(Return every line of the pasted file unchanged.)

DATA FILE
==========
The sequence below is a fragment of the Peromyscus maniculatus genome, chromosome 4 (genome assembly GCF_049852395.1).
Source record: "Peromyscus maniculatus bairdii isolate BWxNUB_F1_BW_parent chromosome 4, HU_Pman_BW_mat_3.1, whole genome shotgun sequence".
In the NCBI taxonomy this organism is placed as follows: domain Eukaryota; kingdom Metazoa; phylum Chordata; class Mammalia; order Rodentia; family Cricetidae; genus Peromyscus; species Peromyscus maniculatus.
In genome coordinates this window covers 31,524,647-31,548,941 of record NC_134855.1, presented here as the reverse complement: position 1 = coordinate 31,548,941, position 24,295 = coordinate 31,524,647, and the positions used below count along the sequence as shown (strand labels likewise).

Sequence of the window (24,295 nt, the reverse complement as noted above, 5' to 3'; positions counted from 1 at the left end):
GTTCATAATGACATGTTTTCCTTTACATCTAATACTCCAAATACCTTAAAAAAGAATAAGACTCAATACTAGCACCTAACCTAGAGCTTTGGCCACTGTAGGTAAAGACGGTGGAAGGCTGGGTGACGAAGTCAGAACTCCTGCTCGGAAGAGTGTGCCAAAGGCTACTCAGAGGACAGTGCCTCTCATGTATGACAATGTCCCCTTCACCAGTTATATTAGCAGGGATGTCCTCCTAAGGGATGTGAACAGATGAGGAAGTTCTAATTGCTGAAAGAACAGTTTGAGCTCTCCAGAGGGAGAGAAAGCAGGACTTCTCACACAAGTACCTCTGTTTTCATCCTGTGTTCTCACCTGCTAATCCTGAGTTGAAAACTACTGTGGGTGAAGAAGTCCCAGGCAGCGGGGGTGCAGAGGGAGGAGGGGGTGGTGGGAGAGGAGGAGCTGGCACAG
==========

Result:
The sequence below is a fragment of the Peromyscus maniculatus genome, chromosome 4 (genome assembly GCF_049852395.1).
Source record: "Peromyscus maniculatus bairdii isolate BWxNUB_F1_BW_parent chromosome 4, HU_Pman_BW_mat_3.1, whole genome shotgun sequence".
In the NCBI taxonomy this organism is placed as follows: domain Eukaryota; kingdom Metazoa; phylum Chordata; class Mammalia; order Rodentia; family Cricetidae; genus Peromyscus; species Peromyscus maniculatus.
In genome coordinates this window covers 31,524,647-31,548,941 of record NC_134855.1, presented here as the reverse complement: position 1 = coordinate 31,548,941, position 24,295 = coordinate 31,524,647, and the positions used below count along the sequence as shown (strand labels likewise).

Sequence of the window (24,295 nt, the reverse complement as noted above, 5' to 3'; positions counted from 1 at the left end):
GTTCATAATGACATGTTTTCCTTTACATCTAATACTCCAAATACCTTAAAAAAGAATAAGACTCAATACTAGCACCTAACCTAGAGCTTTGGCCACTGTAGGTAAAGACGGTGGAAGGCTGGGTGACGAAGTCAGAACTCCTGCTCGGAAGAGTGTGCCAAAGGCTACTCAGAGGACAGTGCCTCTCATGTATGACAATGTCCCCTTCACCAGTTATATTAGCAGGGATGTCCTCCTAAGGGATGTGAACAGATGAGGAAGTTCTAATTGCTGAAAGAACAGTTTGAGCTCTCCAGAGGGAGAGAAAGCAGGACTTCTCACACAAGTACCTCTGTTTTCATCCTGTGTTCTCACCTGCTAATCCTGAGTTGAAAACTACTGTGGGTGAAGAAGTCCCAGGCAGCGGGGGTGCAGAGGGAGGAGGGGGTGGTGGGAGAGGAGGAGCTGGCACAG